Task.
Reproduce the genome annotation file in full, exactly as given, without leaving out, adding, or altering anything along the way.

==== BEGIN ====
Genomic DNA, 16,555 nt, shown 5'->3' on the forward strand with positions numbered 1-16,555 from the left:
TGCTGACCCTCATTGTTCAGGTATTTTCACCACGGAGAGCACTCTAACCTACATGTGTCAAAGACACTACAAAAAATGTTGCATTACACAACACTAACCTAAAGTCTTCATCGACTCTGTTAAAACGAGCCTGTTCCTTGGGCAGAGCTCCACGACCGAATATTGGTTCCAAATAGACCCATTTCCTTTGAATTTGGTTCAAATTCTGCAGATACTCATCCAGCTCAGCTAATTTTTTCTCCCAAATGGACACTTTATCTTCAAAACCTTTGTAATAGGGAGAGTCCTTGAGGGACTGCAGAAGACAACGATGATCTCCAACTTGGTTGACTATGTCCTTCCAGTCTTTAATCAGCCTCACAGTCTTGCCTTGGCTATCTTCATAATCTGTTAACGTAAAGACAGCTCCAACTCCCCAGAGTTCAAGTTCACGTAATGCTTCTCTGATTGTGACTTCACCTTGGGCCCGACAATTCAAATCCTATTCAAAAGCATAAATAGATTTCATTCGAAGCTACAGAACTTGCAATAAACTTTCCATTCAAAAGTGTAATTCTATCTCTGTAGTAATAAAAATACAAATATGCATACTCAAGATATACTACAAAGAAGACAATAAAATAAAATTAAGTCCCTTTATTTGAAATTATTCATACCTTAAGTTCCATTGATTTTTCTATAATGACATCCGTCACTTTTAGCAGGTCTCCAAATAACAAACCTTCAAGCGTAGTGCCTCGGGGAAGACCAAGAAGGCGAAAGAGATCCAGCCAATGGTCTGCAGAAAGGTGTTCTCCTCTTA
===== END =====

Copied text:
Genomic DNA, 16,555 nt, shown 5'->3' on the forward strand with positions numbered 1-16,555 from the left:
TGCTGACCCTCATTGTTCAGGTATTTTCACCACGGAGAGCACTCTAACCTACATGTGTCAAAGACACTACAAAAAATGTTGCATTACACAACACTAACCTAAAGTCTTCATCGACTCTGTTAAAACGAGCCTGTTCCTTGGGCAGAGCTCCACGACCGAATATTGGTTCCAAATAGACCCATTTCCTTTGAATTTGGTTCAAATTCTGCAGATACTCATCCAGCTCAGCTAATTTTTTCTCCCAAATGGACACTTTATCTTCAAAACCTTTGTAATAGGGAGAGTCCTTGAGGGACTGCAGAAGACAACGATGATCTCCAACTTGGTTGACTATGTCCTTCCAGTCTTTAATCAGCCTCACAGTCTTGCCTTGGCTATCTTCATAATCTGTTAACGTAAAGACAGCTCCAACTCCCCAGAGTTCAAGTTCACGTAATGCTTCTCTGATTGTGACTTCACCTTGGGCCCGACAATTCAAATCCTATTCAAAAGCATAAATAGATTTCATTCGAAGCTACAGAACTTGCAATAAACTTTCCATTCAAAAGTGTAATTCTATCTCTGTAGTAATAAAAATACAAATATGCATACTCAAGATATACTACAAAGAAGACAATAAAATAAAATTAAGTCCCTTTATTTGAAATTATTCATACCTTAAGTTCCATTGATTTTTCTATAATGACATCCGTCACTTTTAGCAGGTCTCCAAATAACAAACCTTCAAGCGTAGTGCCTCGGGGAAGACCAAGAAGGCGAAAGAGATCCAGCCAATGGTCTGCAGAAAGGTGTTCTCCTCTTA